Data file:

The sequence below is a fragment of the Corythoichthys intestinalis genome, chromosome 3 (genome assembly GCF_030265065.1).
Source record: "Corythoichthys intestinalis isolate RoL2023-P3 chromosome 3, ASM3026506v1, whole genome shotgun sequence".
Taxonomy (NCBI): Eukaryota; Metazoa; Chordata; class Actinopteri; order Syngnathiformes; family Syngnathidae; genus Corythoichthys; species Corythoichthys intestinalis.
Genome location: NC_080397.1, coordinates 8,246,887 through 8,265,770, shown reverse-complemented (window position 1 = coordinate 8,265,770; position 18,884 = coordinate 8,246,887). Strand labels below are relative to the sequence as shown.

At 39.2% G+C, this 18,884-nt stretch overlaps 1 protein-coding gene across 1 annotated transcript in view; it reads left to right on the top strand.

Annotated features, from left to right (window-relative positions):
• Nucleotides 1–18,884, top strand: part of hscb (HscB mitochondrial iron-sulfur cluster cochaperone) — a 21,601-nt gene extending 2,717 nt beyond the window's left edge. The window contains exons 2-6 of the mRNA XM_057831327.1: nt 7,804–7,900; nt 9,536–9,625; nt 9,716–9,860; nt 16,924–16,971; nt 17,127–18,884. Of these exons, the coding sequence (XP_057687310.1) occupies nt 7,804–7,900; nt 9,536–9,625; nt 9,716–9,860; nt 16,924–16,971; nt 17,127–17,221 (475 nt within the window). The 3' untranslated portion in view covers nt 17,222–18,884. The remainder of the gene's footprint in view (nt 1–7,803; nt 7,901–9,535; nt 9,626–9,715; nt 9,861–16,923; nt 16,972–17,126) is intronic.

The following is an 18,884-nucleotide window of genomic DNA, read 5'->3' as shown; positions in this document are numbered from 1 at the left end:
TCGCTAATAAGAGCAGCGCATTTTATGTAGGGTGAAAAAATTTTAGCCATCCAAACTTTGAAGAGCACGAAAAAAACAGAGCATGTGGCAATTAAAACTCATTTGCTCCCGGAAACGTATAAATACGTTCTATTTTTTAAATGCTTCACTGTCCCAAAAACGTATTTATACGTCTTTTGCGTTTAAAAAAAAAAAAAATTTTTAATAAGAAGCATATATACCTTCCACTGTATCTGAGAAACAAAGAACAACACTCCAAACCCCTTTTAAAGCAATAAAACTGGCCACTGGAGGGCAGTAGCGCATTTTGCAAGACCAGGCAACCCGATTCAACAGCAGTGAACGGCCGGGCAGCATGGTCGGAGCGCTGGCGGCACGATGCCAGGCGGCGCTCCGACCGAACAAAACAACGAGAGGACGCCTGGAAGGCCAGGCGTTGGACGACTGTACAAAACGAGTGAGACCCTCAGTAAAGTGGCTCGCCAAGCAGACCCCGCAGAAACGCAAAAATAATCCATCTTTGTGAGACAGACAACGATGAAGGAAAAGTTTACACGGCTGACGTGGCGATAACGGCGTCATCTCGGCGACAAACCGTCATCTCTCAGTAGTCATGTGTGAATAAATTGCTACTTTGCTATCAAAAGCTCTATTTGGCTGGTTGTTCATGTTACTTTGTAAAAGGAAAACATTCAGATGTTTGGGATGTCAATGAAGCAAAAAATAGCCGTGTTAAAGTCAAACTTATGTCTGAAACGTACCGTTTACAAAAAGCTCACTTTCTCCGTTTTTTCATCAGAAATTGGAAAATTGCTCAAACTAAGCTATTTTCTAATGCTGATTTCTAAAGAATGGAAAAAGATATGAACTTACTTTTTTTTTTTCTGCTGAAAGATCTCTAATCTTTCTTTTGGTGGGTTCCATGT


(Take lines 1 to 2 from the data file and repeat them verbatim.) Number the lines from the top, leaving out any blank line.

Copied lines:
The sequence below is a fragment of the Corythoichthys intestinalis genome, chromosome 3 (genome assembly GCF_030265065.1).
Source record: "Corythoichthys intestinalis isolate RoL2023-P3 chromosome 3, ASM3026506v1, whole genome shotgun sequence".